The shifting relationships between atmospheric and oceanic climate change, air pollution, and the patterns of tropical cyclone (TC) activity have long been of interest to atmospheric scientists.
TCs form only over tropical oceans in the summer, when both the air and water temperatures are higher than normal. Besides high sea surface temperatures, other factors contributing to TC genesis and activity are low vertical wind shear, natural or internal variations due to El Niño or the Atlantic Multidecadal Oscillation, and external forcings such as influxes of greenhouse gases (such as carbon dioxide or methane) and aerosols (including pollutants like black carbon).
A new study has examined the frequency and spatial patterns of TCs over the past 40 years and has found an intriguing relationship between aerosol pollution and the frequency of the storms.
Kerry Emanuel, professor emeritus of atmospheric science at the Massachusetts Institute of Technology, posited that “aerosol forcing…is probably, at least in the short term, more important [to tropical cyclone formation] than the effect of greenhouse gases.”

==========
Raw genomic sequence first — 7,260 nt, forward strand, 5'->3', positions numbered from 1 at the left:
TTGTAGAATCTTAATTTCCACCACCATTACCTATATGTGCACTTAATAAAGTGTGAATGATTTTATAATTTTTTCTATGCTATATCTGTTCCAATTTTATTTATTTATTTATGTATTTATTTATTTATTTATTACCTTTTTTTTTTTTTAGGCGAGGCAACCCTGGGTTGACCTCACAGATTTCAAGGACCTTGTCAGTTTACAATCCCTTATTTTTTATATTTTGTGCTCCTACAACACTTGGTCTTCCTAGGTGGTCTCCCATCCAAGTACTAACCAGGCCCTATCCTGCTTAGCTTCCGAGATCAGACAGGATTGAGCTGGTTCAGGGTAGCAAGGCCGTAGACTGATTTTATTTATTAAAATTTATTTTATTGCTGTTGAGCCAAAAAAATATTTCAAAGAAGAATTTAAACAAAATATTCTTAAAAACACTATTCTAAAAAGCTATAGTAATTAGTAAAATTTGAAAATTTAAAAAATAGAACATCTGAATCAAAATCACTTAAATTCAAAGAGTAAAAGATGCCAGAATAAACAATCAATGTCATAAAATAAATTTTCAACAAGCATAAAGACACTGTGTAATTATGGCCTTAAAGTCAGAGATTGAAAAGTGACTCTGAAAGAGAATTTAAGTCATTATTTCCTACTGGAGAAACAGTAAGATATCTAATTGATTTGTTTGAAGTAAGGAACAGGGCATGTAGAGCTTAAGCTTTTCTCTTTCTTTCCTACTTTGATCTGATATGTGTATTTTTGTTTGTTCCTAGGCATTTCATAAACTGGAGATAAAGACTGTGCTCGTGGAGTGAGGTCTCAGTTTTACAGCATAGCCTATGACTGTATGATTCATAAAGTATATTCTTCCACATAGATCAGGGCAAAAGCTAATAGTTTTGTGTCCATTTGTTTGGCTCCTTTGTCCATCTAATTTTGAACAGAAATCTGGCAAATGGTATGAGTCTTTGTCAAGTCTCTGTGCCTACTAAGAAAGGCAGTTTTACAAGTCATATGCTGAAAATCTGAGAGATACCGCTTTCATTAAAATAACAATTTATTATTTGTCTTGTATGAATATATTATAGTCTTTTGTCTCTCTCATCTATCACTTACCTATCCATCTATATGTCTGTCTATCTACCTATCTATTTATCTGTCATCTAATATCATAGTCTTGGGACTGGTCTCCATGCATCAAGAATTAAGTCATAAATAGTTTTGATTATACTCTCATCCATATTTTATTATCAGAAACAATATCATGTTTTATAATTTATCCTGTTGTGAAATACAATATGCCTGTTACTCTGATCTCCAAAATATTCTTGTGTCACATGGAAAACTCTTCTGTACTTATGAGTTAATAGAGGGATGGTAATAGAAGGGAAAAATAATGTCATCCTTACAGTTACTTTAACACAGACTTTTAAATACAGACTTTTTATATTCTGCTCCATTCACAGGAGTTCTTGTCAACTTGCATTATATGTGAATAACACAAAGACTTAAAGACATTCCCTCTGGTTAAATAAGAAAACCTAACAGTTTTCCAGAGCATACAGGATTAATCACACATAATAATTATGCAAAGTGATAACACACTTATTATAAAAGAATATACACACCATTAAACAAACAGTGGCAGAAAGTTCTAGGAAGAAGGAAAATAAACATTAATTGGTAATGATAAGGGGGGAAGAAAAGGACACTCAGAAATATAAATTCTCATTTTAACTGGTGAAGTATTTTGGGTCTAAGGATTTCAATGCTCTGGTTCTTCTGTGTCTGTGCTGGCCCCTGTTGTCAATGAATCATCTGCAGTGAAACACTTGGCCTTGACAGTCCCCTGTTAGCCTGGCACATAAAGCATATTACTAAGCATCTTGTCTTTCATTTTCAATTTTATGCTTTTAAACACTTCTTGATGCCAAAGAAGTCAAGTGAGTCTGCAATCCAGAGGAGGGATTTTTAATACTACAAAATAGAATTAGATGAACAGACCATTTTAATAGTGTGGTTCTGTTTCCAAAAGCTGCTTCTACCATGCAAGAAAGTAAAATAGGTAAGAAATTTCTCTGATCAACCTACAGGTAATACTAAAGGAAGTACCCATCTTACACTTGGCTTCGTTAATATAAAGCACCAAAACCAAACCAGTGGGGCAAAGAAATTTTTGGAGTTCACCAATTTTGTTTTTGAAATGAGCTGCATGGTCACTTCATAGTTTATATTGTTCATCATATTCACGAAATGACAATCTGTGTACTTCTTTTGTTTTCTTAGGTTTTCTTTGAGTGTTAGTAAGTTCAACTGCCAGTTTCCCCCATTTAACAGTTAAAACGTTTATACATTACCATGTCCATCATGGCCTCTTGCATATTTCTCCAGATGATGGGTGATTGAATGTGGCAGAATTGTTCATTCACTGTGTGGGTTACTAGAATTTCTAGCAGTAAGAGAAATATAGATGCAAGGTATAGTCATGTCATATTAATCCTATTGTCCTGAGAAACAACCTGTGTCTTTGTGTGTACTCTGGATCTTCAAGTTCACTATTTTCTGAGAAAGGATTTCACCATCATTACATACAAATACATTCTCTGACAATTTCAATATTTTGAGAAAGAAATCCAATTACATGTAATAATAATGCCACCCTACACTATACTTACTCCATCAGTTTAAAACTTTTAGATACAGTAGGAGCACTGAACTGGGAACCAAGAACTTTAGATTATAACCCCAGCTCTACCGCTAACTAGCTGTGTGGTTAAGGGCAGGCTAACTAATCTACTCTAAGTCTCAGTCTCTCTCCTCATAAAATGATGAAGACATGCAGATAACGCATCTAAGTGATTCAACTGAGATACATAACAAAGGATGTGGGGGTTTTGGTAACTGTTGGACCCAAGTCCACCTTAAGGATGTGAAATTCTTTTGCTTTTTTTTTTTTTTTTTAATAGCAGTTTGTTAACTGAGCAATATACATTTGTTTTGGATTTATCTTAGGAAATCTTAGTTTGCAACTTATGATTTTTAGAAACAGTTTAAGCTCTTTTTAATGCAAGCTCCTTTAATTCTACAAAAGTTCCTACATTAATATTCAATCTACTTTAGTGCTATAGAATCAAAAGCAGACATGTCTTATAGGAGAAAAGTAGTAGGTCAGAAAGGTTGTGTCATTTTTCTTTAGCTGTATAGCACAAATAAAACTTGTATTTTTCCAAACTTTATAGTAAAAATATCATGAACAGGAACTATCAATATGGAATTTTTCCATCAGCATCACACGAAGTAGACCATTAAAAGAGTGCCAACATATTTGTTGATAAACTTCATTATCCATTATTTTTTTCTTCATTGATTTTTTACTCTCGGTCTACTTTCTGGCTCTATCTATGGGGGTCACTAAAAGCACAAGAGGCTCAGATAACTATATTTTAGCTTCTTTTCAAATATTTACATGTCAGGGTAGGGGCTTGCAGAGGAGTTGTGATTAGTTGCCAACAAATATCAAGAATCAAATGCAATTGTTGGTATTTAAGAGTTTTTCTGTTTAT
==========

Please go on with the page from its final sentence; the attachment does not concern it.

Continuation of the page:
Emanuel, who was not involved in the new research, explained that tropical cyclones respond much more powerfully to regional change than to global change. Because aerosols are concentrated near their sources, aerosol forcing has a very regional effect. “That’s really, really important for TCs,” he said.
Gabriel Vecchi, a professor and tropical storm expert at Princeton University also not involved in the study, agreed. “Aerosols have been one of the main drivers of the decadal changes in TCs.”
Both scientists predict, however, that the long-term effect of greenhouse gas forcing will eclipse the impact of aerosols on tropical cyclone patterns.
Waxing and Waning Aerosol Inputs
Aerosols are tiny particles and droplets floating in the atmosphere. Natural sources include volcanic eruptions, whereas human-made sources include vehicular exhaust, industrial activity, and fossil fuel burning. Aerosols cool the ocean directly by blocking sunlight—an umbrella-like effect called dimming, explained James Kossin, a senior scientist with the risk firm The Climate Service.